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RBFF scores successful pilot program in Georgia

When it comes to the future of boating and fishing, Recreational Boating & Fishing Foundation president Frank Peterson was on point when he said “The boating and fishing industries must focus on the three Rs: recruitment, retention and reactivation.”

According to data provided to the RBFF by the states, last year 6.5 million people dropped out of the sport. Speaking at ICAST in Orlando last summer, Peterson pulled no punches when he posed a challenge. “I ask everyone in this room: What did we do to try to keep those people — as state agencies, as retailers, as an industry?”

There’s no question cooperation between the fishing and boating industries at all levels — manufacturers and retailers — has grown in recent years. That good news clearly strengthens any overall movement to get more people into boating and fishing. But to be successful, the third partner — the states — must also be aggressively engaged.

To that end, the RBFF teamed up with the Georgia Department of Natural Resources wildlife resources division to pioneer a new Angler Retention Pilot Program. Through the year-long effort, these organizations were able to measure the impact of email communications on the retention of a new angler when it came to the purchase of a license the following year.

Now, we’re not about to reveal some rocket science here. You’ll see much of what the program executed are basic good marketing practices that build a relationship with the customer. But most states simply don’t have such a program in place. Hopefully, that will be changing now.

Briefly, during the pilot, five groups including a control group received various combinations of email messages. All five groups received a thank-you message following the purchase of their license and each treatment group received a series of license renewal reminders at the end of the license term. Treatment groups received combinations of newsletters and a follow-up survey and/or a discounted license renewal price promotion to continue a dialogue and encourage anglers to renew their license the following year. So what happened?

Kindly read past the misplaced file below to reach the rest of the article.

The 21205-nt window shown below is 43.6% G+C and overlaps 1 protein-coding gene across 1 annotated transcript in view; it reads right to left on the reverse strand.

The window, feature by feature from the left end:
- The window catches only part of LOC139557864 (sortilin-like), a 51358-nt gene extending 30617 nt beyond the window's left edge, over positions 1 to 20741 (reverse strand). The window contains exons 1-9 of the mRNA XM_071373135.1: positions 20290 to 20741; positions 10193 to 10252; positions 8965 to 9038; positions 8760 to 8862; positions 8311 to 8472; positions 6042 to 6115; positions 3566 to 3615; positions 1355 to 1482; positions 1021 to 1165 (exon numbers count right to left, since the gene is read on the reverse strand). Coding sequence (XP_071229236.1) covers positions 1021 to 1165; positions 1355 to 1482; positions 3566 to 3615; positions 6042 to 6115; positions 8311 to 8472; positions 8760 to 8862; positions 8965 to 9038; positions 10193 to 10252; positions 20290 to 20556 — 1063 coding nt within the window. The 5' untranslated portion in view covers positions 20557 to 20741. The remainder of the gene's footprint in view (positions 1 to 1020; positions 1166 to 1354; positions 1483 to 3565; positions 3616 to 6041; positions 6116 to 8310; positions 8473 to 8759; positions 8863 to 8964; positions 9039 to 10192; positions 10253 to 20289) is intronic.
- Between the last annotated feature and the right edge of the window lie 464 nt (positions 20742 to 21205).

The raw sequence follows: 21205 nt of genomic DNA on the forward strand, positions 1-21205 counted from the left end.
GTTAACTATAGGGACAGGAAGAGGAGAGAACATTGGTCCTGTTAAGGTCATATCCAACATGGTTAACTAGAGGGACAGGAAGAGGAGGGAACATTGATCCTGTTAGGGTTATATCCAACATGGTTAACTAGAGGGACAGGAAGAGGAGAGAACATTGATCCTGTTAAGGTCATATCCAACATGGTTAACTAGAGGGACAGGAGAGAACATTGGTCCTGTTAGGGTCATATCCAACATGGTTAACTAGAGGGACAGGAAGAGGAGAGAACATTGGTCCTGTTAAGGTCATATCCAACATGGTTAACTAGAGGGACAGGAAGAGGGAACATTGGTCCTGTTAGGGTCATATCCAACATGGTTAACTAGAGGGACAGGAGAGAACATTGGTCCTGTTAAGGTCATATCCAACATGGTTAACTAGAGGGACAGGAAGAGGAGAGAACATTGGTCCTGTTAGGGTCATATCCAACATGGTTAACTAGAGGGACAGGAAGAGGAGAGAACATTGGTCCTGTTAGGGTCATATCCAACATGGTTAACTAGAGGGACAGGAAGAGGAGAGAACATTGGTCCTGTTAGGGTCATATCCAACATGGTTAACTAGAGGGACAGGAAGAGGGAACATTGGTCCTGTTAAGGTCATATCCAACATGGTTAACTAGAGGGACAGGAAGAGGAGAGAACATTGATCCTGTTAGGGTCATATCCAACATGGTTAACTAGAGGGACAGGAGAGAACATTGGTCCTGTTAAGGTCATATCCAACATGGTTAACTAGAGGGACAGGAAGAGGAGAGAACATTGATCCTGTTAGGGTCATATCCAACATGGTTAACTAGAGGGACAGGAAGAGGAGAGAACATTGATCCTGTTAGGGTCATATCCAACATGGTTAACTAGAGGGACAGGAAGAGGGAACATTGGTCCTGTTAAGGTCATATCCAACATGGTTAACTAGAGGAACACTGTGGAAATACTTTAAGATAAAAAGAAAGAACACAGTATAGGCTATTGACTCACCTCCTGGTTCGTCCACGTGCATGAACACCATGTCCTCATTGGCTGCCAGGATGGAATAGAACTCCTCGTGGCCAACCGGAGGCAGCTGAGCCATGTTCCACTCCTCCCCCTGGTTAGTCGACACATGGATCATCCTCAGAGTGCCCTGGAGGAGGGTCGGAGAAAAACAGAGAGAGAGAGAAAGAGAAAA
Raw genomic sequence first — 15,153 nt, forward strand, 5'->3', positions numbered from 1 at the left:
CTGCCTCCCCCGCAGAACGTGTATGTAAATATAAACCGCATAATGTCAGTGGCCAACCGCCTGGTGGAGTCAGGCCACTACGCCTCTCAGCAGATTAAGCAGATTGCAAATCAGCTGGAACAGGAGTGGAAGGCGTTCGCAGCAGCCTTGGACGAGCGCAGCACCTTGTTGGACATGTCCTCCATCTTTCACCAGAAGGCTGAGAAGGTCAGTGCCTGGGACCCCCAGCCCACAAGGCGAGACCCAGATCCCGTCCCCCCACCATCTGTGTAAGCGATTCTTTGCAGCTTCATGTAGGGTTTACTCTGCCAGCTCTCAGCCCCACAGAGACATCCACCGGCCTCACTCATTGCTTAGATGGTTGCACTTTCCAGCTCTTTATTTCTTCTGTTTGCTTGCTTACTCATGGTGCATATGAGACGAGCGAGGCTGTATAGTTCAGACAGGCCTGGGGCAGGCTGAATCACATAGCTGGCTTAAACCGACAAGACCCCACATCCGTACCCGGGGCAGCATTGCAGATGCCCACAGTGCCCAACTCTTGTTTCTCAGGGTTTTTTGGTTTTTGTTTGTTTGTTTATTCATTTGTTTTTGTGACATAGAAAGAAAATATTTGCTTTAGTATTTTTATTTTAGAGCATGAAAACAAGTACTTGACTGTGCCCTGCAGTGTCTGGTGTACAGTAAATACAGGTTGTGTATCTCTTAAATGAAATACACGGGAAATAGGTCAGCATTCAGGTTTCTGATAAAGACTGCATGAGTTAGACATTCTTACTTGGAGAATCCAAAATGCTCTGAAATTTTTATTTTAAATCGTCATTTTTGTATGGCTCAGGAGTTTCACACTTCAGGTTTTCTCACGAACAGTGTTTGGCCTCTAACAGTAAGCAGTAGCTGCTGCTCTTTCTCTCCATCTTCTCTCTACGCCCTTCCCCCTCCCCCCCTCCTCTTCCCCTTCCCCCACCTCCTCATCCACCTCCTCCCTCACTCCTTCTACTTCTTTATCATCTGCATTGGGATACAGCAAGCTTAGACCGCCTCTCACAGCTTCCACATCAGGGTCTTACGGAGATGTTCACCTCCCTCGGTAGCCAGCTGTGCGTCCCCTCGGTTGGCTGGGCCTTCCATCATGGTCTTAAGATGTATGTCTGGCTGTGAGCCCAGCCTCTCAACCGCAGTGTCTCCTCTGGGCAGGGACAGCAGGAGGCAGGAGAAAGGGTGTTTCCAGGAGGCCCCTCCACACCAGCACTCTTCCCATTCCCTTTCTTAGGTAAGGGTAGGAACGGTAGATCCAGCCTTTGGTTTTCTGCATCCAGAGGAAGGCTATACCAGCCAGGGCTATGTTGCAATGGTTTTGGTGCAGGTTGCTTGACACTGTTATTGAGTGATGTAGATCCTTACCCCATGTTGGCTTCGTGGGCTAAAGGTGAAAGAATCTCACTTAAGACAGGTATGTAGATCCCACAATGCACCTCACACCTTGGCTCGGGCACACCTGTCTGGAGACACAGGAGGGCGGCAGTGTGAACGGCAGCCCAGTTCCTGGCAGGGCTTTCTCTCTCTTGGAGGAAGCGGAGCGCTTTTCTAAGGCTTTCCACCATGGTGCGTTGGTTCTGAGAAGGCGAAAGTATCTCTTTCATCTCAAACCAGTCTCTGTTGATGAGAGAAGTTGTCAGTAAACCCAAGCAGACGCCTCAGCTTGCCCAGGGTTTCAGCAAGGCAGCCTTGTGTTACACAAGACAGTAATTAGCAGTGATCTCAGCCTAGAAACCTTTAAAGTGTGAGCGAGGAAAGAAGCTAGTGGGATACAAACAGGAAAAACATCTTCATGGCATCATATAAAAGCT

The email communications program to the four treatment groups generated a 4.7 percent increase in the license renewal rate compared to the control group for an additional 1,448 licenses sold. That meant more than $18,000 in added revenue and the anglers in the treatment groups renewed their licenses more quickly than the control group. The average time to renew for the treatment groups was 18.8 days, while the fewer renewals from the control group took 30.5 days.

Overall, the treatment groups generated more than $92,000 in revenue for the agency. Moreover, there was virtually no cost to implement the program, only the investment of staff time to distribute the emails. And if one considers the multiyear value of every renewed fishing license, along with the economic impact that angler will have making fishing related purchases, the contribution is even greater to the agency, state and industry.

“Communications and marketing are an integral piece of the efforts to grow this sport,” Georgia wildlife resources division director Rusty Garrison said. “The results of this study show how putting the right communications strategies into effect can keep people fishing and affect their license-buying behavior in a positive way.”

Finding better ways to retain anglers to offset the sport’s decreasing number of participants must be a partnership of the industry and the states. Based on the Georgia pilot success, the RBFF has packaged the email templates and results into a retention tool kit available to all state agencies. The RBFF’s mission is to increase participation in recreational boating and fishing and to further conservation of aquatic resources. It receives all its funds from the Sport Fish Restoration & Boating Trust Fund.



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